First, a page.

Electronic gadgets keeping children away from the world of real books  

Thursday, 12 October 2023 | MANSI BHAMBRI | DEHRADUN

The declining habit of reading printed books among children can be attributed to the increased use of electronic gadgets such as smartphones, laptops and internet facilities. Experts, however, suggest that this trend is negatively impacting the overall development of children, particularly their imagination and capacity of self-exploration. To promote such a habit, parents should try to limit their child’s access to electronic gadgets, they said, in unison.

Talking to The Pioneer on this matter on Wednesday, the managing director of Book Tale, Hed Rathod said that thanks to the rampant use of the electronic devices such as smartphones, laptops and internet facilities by the children, interest among them in reading printed books is dwindling fast.   “I am unshakably convinced, given my experiences and observations of life, that the parents are to blame at least partly for the interest in the world of books petering out in the children. However, the parents should bear in mind that this waning trend of reading printed books among the children will ultimately hinder their  capacity for learning and comprehension,” he added.

When told that the children are now reading books online, he retorted, saying that reading printed books differs from reading on-screen.  “When children read printed books an emotional connection develops between them and the books, ushering them into the world of the real books whose charm never wanes.  I am urging the parents to stop their children from getting ensnared completely in the intellectually debilitating trap of digital engagement,” he said.   

Echoing the same view, a professor of DAV College Prashant Singh said that the fast declining habit among children of reading printed books and getting obsessed with their digitised counterparts is a trend that must be counteracted in the future interest of these children. “This trend is discernible particularly among college students. In today’s world, children often gravitate towards shortcuts in various aspects of their lives. Further, the round the clock availability of resources on the internet is contributing to this trend. Somehow, this trend must be restrained and the children must open themselves to the exhilarating experiences of self-exploration and world exploration through reading the books in print,” he said and added that the school authorities must see to it that the students visit the school libraries regularly, stressing that shortcuts do not pay off in life.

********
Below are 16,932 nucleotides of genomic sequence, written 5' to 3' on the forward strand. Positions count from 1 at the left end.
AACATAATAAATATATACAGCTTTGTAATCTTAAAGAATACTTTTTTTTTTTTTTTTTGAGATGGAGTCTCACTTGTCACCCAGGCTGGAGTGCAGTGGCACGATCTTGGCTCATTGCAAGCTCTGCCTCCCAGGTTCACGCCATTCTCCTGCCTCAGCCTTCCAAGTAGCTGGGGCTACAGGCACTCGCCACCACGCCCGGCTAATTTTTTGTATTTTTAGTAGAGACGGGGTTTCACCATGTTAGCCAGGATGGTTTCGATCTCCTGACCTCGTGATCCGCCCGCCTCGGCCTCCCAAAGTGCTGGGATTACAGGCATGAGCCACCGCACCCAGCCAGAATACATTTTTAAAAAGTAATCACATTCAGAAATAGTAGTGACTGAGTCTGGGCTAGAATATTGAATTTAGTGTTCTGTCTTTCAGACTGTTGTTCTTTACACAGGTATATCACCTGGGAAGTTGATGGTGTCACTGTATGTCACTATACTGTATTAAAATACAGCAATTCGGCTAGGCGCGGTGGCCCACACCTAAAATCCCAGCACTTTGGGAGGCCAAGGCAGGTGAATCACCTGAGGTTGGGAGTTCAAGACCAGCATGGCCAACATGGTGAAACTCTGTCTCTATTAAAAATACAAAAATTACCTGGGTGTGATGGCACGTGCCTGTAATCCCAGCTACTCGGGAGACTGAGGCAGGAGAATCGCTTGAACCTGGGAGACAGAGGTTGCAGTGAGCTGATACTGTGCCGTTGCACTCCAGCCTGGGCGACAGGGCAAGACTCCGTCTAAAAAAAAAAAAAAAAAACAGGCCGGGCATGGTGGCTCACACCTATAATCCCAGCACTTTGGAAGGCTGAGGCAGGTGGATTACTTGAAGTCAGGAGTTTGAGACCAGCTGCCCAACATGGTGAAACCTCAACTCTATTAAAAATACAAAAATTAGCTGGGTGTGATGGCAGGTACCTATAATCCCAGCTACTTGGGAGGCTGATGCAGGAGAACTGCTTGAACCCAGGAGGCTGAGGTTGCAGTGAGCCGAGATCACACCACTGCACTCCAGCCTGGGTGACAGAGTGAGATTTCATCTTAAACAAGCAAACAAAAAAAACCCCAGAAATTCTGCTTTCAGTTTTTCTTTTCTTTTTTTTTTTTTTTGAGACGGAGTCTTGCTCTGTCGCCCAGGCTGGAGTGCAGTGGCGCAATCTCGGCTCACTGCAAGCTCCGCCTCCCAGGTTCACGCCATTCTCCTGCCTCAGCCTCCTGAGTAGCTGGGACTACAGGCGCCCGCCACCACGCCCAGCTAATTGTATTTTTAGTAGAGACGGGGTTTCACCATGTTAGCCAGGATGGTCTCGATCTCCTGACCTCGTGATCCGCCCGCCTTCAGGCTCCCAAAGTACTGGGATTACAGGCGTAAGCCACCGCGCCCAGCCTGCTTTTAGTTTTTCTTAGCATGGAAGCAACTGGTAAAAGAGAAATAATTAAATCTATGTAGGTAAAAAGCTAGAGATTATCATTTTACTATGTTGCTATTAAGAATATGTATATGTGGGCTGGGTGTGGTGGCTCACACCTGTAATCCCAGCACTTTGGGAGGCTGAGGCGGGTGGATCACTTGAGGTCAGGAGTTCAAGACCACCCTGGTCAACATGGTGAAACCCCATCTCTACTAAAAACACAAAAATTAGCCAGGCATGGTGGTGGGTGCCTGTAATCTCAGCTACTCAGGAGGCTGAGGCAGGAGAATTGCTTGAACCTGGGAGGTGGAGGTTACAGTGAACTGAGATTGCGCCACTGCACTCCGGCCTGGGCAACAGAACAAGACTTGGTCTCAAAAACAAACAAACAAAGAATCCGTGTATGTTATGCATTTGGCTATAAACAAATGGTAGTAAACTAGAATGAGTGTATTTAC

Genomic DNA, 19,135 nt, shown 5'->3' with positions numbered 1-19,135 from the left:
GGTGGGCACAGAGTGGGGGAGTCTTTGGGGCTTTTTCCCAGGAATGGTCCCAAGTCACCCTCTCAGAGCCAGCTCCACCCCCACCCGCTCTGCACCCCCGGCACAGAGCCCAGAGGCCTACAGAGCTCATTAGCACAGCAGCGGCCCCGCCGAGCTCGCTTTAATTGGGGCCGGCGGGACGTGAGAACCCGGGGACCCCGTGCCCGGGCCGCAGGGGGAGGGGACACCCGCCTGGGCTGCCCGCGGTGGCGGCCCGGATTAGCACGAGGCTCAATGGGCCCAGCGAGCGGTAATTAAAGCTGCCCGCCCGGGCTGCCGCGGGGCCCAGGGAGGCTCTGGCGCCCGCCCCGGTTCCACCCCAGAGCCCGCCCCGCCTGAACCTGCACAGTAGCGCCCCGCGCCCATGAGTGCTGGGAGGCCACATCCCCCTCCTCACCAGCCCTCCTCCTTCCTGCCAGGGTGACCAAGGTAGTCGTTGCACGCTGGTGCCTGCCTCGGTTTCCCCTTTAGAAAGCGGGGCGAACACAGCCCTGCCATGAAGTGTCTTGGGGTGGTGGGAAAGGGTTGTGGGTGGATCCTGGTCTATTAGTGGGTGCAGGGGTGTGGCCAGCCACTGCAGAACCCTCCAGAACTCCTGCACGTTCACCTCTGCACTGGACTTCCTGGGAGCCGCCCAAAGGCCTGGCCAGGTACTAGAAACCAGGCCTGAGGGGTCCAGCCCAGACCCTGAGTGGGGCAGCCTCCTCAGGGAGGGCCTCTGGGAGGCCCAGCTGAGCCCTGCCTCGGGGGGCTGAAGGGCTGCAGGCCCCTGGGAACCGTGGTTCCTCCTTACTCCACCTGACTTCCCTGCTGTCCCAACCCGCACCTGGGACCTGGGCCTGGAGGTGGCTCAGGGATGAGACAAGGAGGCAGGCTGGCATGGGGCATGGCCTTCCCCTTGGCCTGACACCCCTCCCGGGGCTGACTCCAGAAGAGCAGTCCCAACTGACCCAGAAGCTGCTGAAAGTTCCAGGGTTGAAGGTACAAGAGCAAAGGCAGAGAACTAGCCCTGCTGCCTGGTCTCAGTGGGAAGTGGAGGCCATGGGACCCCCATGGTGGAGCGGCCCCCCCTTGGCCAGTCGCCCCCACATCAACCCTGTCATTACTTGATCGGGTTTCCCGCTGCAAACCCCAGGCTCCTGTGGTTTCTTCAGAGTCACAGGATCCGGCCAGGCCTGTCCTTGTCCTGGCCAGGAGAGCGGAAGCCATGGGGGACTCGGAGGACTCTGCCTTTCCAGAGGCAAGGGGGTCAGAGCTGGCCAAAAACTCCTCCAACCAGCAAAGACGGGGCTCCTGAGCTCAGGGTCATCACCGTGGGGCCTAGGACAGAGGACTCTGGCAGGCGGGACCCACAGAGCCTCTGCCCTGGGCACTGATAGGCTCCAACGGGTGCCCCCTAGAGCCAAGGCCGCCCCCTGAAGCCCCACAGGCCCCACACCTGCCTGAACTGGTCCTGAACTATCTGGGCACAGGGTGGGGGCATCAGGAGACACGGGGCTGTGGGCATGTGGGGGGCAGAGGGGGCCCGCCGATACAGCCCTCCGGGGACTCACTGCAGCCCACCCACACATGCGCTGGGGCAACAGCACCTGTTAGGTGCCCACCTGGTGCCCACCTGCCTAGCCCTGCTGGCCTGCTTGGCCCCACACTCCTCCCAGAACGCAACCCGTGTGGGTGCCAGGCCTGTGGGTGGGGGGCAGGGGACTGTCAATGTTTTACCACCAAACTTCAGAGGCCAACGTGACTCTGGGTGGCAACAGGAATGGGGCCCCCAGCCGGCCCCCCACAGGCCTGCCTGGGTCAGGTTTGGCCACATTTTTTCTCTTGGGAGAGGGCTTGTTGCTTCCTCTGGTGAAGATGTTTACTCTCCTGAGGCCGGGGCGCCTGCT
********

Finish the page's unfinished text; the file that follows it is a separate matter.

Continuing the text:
Asked to comment on this matter, the librarian at Doon University Ashish Kumar said that factors such as the internet availability and limited time can be identified as the principal causes for the decline in reading printed books. “As things stand now, children are finding it difficult to engage with stories. Not just that, they cannot find time to open and read printed books to delve deep into subjects they take interest in. This appals them but this is the only way of acquiring a comprehensive understanding of things,” he said.  

He suggested the schools and colleges organising programmes from time to time to foster a greater interest among students to read real books. “Encouraging and promoting reading habits-not just on –screen reading- is an imperative of the present time. Otherwise, the growth of imagination in them will be impeded to the detriment of all,” he opined.

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